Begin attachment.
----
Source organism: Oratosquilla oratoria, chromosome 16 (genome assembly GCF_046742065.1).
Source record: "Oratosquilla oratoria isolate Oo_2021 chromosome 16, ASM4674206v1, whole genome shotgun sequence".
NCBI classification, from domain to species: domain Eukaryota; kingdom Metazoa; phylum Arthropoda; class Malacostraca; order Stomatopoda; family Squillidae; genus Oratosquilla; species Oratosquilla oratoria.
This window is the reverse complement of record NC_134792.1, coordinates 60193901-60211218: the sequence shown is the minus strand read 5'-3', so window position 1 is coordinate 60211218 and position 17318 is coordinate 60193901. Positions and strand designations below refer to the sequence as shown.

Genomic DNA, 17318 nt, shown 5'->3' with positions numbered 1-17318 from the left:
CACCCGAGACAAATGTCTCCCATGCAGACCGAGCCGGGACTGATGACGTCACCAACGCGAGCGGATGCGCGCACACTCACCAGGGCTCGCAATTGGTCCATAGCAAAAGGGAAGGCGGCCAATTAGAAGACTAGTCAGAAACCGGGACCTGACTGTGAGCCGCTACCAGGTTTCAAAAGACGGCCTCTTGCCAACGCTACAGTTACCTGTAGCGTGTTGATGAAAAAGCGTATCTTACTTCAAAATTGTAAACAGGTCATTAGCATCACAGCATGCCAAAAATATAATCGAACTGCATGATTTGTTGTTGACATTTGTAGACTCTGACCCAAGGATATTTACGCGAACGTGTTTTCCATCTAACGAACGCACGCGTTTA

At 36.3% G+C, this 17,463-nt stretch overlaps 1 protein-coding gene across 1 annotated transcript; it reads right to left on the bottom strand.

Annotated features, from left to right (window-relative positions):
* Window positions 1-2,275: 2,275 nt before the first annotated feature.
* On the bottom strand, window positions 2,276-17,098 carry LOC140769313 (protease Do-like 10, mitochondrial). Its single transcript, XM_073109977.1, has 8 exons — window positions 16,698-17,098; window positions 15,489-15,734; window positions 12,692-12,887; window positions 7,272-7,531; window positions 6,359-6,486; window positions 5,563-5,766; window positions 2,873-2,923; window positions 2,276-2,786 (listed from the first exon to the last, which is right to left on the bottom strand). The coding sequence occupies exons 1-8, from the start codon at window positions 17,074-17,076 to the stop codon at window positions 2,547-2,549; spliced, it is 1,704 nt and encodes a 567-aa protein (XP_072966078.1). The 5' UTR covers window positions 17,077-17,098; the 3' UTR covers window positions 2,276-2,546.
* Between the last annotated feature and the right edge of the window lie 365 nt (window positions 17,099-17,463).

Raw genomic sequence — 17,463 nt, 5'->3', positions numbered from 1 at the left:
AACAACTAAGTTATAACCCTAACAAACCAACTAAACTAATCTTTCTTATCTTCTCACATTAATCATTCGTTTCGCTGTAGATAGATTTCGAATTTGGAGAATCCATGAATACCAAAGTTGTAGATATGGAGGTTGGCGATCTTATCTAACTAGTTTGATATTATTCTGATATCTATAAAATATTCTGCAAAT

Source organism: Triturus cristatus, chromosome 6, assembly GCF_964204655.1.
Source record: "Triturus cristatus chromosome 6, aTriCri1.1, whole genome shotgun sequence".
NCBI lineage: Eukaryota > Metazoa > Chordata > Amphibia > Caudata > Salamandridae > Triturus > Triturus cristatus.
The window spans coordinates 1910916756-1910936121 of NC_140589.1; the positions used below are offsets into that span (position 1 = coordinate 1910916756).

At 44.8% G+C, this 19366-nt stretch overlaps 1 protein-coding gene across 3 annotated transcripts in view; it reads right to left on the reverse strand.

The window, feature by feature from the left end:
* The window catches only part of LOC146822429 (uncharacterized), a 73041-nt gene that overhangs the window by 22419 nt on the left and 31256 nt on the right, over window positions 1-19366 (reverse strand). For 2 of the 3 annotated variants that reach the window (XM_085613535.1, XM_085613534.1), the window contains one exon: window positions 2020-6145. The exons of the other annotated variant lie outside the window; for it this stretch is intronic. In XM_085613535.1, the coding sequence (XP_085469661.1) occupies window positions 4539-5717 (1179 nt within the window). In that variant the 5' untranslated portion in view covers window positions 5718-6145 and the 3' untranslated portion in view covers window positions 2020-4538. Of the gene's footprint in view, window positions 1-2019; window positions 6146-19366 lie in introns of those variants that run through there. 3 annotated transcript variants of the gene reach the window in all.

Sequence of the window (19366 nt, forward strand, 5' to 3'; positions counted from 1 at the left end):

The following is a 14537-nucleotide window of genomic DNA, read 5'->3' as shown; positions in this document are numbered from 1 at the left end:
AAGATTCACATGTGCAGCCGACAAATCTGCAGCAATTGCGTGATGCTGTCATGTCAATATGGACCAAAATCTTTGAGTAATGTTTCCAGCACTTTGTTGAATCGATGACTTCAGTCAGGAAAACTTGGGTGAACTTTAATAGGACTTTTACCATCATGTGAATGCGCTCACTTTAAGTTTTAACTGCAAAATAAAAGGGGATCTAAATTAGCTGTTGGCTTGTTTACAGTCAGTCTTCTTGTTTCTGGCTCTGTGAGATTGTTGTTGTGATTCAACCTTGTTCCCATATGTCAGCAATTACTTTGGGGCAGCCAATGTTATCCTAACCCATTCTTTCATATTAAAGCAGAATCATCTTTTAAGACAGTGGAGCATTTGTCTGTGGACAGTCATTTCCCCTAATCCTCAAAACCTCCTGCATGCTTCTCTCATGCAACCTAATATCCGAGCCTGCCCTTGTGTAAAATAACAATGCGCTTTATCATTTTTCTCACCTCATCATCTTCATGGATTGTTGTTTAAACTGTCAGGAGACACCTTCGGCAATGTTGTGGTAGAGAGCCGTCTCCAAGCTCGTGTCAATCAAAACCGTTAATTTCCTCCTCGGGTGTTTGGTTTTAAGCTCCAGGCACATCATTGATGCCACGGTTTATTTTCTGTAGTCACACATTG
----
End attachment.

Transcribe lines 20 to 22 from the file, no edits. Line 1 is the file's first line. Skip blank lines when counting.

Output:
* The window catches only part of LOC146822429 (uncharacterized), a 73041-nt gene that overhangs the window by 22419 nt on the left and 31256 nt on the right, over window positions 1-19366 (reverse strand). For 2 of the 3 annotated variants that reach the window (XM_085613535.1, XM_085613534.1), the window contains one exon: window positions 2020-6145. The exons of the other annotated variant lie outside the window; for it this stretch is intronic. In XM_085613535.1, the coding sequence (XP_085469661.1) occupies window positions 4539-5717 (1179 nt within the window). In that variant the 5' untranslated portion in view covers window positions 5718-6145 and the 3' untranslated portion in view covers window positions 2020-4538. Of the gene's footprint in view, window positions 1-2019; window positions 6146-19366 lie in introns of those variants that run through there. 3 annotated transcript variants of the gene reach the window in all.

Sequence of the window (19366 nt, forward strand, 5' to 3'; positions counted from 1 at the left end):

The following is a 14537-nucleotide window of genomic DNA, read 5'->3' as shown; positions in this document are numbered from 1 at the left end: